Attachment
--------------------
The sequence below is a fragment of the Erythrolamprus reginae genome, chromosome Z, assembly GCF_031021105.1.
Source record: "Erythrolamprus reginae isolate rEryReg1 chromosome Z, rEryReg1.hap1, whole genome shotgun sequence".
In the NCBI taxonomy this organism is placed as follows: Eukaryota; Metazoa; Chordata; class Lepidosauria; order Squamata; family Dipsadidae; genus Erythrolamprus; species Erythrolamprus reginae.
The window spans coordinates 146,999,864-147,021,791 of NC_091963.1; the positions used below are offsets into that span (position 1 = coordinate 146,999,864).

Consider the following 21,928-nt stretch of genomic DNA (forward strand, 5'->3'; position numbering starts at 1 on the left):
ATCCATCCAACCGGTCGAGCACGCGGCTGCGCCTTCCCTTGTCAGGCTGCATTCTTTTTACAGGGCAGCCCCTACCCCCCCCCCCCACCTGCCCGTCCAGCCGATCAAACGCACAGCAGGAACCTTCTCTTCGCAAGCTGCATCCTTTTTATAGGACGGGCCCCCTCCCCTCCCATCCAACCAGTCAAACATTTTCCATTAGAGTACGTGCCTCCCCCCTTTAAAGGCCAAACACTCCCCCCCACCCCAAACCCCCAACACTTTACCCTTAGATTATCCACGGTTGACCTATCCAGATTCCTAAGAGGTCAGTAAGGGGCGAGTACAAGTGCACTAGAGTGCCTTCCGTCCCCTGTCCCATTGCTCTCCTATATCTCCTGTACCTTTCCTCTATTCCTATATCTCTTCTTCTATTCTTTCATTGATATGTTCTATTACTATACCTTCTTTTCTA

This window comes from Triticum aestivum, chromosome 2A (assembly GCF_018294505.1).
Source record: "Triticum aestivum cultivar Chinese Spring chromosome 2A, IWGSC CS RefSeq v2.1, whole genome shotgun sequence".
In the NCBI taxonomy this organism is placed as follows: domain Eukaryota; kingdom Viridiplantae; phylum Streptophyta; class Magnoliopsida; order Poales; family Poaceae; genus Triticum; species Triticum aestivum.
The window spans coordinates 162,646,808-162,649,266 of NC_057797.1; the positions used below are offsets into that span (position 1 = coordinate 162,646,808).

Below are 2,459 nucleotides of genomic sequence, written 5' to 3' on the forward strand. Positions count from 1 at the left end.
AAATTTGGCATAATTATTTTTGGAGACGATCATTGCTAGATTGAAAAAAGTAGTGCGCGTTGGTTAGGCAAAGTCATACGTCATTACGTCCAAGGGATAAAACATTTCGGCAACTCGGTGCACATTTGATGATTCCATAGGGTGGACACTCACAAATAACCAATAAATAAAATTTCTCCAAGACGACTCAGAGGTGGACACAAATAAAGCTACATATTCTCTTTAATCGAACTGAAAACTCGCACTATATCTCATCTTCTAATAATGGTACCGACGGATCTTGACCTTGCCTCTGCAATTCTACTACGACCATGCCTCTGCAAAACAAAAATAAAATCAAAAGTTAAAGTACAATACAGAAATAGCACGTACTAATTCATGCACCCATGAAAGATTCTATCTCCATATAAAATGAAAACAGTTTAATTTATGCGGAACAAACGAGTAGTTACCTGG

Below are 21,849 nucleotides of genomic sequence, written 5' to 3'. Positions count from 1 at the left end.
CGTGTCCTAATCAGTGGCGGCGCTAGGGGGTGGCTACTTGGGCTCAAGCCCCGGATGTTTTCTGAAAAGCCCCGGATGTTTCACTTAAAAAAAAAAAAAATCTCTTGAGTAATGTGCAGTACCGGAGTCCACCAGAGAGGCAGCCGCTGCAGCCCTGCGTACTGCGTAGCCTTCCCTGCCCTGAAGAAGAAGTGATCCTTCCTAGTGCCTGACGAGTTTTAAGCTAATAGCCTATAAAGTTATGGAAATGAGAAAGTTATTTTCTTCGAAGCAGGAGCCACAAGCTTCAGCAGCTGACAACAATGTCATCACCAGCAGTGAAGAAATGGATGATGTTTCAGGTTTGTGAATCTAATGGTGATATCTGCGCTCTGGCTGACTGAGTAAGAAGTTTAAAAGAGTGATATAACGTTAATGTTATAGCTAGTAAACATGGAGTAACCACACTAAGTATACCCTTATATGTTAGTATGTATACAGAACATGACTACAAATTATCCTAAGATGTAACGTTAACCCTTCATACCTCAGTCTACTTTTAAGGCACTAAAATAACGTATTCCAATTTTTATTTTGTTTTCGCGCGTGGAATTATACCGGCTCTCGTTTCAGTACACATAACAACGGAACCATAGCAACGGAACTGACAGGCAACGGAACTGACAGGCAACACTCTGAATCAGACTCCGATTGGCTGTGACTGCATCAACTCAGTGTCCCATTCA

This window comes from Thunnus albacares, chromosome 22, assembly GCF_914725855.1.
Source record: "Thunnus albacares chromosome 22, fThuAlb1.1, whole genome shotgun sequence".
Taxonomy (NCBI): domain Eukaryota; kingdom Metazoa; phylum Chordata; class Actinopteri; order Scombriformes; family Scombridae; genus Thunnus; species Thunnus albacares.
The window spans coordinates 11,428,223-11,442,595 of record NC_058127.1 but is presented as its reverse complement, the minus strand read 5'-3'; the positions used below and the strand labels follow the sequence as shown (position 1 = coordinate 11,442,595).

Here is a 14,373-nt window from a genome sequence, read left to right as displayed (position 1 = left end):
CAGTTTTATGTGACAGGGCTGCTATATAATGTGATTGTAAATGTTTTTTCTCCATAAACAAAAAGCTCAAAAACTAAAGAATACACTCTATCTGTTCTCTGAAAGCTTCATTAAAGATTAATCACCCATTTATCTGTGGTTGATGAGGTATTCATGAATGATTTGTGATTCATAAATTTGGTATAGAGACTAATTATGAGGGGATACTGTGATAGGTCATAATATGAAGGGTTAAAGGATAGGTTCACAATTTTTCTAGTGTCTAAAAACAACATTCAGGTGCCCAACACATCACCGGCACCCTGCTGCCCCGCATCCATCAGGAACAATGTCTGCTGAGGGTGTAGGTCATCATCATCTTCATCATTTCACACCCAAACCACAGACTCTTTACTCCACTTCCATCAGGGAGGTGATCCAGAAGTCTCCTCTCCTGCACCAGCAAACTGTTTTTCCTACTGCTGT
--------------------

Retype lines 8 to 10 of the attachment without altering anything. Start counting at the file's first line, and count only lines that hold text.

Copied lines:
Source record: "Triticum aestivum cultivar Chinese Spring chromosome 2A, IWGSC CS RefSeq v2.1, whole genome shotgun sequence".
In the NCBI taxonomy this organism is placed as follows: domain Eukaryota; kingdom Viridiplantae; phylum Streptophyta; class Magnoliopsida; order Poales; family Poaceae; genus Triticum; species Triticum aestivum.
The window spans coordinates 162,646,808-162,649,266 of NC_057797.1; the positions used below are offsets into that span (position 1 = coordinate 162,646,808).